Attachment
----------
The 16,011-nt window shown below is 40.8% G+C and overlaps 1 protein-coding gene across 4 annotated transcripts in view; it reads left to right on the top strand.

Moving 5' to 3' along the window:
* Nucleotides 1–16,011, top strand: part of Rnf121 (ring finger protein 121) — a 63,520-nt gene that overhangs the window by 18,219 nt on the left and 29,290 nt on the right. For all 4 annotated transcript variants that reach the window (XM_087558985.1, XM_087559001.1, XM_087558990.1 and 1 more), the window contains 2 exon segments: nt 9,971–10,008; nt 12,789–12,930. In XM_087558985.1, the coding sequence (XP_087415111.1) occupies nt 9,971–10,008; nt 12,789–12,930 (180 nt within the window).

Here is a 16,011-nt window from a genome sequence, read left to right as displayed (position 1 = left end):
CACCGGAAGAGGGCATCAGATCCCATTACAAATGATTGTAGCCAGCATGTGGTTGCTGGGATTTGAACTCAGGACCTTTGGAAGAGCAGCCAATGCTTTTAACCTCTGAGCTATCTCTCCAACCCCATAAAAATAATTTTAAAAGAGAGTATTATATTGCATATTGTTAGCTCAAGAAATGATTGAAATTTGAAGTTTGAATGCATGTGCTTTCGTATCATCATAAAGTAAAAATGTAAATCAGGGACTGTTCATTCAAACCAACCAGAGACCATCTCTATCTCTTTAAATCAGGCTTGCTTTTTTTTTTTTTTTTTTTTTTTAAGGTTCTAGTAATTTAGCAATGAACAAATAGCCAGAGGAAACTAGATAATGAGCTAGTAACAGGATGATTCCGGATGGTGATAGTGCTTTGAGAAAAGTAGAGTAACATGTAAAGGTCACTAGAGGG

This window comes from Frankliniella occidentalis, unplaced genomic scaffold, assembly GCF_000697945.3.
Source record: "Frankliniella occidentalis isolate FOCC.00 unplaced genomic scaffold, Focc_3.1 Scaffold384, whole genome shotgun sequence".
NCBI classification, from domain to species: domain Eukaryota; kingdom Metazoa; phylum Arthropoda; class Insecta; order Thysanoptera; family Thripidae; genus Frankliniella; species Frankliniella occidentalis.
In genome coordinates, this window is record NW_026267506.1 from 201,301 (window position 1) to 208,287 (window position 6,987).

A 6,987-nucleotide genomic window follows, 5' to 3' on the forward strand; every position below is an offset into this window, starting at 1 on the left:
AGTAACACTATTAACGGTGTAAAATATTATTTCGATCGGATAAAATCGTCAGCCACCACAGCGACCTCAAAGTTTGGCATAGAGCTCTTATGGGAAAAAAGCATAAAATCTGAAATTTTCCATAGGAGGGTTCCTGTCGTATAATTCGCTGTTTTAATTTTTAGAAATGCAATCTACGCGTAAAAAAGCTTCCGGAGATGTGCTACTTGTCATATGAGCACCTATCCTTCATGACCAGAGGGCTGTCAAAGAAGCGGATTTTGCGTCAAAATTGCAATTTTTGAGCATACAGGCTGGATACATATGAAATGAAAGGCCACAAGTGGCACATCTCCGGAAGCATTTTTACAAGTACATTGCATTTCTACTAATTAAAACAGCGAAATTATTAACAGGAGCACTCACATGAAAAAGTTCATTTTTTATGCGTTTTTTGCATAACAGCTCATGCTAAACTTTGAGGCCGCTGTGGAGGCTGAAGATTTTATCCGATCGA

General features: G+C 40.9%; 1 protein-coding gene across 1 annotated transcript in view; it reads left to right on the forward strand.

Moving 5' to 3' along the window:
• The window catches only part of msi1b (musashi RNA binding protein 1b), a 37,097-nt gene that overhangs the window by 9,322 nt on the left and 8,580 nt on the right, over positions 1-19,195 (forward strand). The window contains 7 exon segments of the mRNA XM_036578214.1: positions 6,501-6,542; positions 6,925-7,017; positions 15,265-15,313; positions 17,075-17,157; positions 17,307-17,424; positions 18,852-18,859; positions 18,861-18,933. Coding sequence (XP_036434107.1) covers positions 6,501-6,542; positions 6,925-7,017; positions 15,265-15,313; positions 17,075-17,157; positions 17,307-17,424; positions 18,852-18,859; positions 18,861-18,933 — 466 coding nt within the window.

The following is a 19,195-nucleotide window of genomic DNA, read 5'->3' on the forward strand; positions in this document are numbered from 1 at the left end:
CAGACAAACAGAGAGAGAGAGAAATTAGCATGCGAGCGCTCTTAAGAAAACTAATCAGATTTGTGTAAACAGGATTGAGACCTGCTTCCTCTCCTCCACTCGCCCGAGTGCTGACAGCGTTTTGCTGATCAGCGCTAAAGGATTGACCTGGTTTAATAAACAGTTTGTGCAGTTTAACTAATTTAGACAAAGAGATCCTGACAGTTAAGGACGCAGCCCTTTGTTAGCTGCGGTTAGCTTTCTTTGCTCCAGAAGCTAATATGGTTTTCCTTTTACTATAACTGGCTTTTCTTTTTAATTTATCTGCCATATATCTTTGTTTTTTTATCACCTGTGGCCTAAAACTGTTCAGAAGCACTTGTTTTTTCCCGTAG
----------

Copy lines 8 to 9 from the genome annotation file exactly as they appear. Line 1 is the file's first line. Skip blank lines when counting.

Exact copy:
NCBI classification, from domain to species: domain Eukaryota; kingdom Metazoa; phylum Arthropoda; class Insecta; order Thysanoptera; family Thripidae; genus Frankliniella; species Frankliniella occidentalis.
In genome coordinates, this window is record NW_026267506.1 from 201,301 (window position 1) to 208,287 (window position 6,987).